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US Airways to cut 600 jobs, close downtown Phoenix ticket office

usairways[Source: USA Today] — US Airways announced Tuesday that it will cut 600 jobs this fall because of the economy.  The Tempe, Arizona-based airline will shutter its US Airways Club at the Las Vegas airport as well as the city ticket office in downtown Phoenix, Chief Operating Officer Robert Isom said in a memo to employees.  In addition, Isom said, the company will reduce staff at the Phoenix US Airways Club and outsource ramp service functions in nine stations, most of which support US Airways Express regional airlines.

Citing sluggish demand and a decline in revenue, Isom said that the airline shrank its flight schedule last year and improved operational efficiency and that the US Airways staff is too large for the reduced schedule and other changes.  He said that the airline had hoped attrition would ease the overstaffing problem but that the number of staff members leaving or retiring had fallen off since last year.  “We find ourselves with more employees than our operations requires,” he said.  [Note: Read the full article at US Airways to cut 600 jobs, close downtown Phoenix ticket office]

Airline woes pinch Arizona, Phoenix tourism

[Source: Dawn Gilbertson, Arizona Republic] — Airline flight cuts and higher airfares this fall will bring fewer visitors to Arizona, delivering a punishing one-two punch to the state’s limping economy.  In Phoenix, more than 1 of 10 flights are gone from a year ago.  Nearly 70 daily departures have disappeared from Sky Harbor International Airport’s schedule, the equivalent of losing service from almost every major airline except US Airways and Southwest.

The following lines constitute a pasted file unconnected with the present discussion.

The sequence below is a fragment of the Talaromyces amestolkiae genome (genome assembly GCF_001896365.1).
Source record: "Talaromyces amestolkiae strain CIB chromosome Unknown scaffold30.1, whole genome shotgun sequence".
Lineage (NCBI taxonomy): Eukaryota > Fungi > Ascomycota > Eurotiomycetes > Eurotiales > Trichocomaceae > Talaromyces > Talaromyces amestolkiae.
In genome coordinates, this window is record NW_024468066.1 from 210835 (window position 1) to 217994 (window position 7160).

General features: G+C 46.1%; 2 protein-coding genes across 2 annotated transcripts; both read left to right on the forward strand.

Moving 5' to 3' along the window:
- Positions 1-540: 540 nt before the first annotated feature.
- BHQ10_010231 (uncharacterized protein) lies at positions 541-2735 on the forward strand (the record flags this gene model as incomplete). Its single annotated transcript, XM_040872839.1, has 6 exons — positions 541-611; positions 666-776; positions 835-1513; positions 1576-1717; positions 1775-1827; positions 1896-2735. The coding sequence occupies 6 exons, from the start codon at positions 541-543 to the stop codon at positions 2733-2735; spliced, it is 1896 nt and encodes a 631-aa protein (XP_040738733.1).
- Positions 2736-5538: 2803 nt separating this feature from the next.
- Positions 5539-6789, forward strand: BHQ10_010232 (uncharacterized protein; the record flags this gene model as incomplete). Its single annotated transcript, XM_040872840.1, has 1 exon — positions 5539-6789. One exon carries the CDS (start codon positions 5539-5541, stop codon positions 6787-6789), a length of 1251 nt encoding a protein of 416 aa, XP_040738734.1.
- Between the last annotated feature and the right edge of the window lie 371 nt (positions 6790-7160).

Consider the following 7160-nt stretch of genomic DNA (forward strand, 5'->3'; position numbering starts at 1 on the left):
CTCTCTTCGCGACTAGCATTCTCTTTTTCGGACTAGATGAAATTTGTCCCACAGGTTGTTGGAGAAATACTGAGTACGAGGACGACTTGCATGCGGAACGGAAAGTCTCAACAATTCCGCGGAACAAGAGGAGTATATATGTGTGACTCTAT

Fewer seats for sale means airlines can charge more.  Tickets for Phoenix flights departing in October are up an average 28 percent from a year ago, according to Farecast.live.com.  Flights to Boston and Chicago are each up 50 percent.  In a tourism hotbed where the majority of visitors arrive by plane, fewer flights and higher fares mean fewer customers for hotels, restaurants, spas, and golf courses.  At risk: A substantial slice of $19 billion in annual visitor spending in Arizona.  This comes after months of reduced numbers in hotel occupancy and airport traffic as people struggle with a plunging stock market, the housing meltdown and other economic woes.  “We know we’re in for a period of some rough times,” said Steve Moore, chief executive officer of the Greater Phoenix Convention and Visitors Bureau.  [Note: To read the full article, click here.]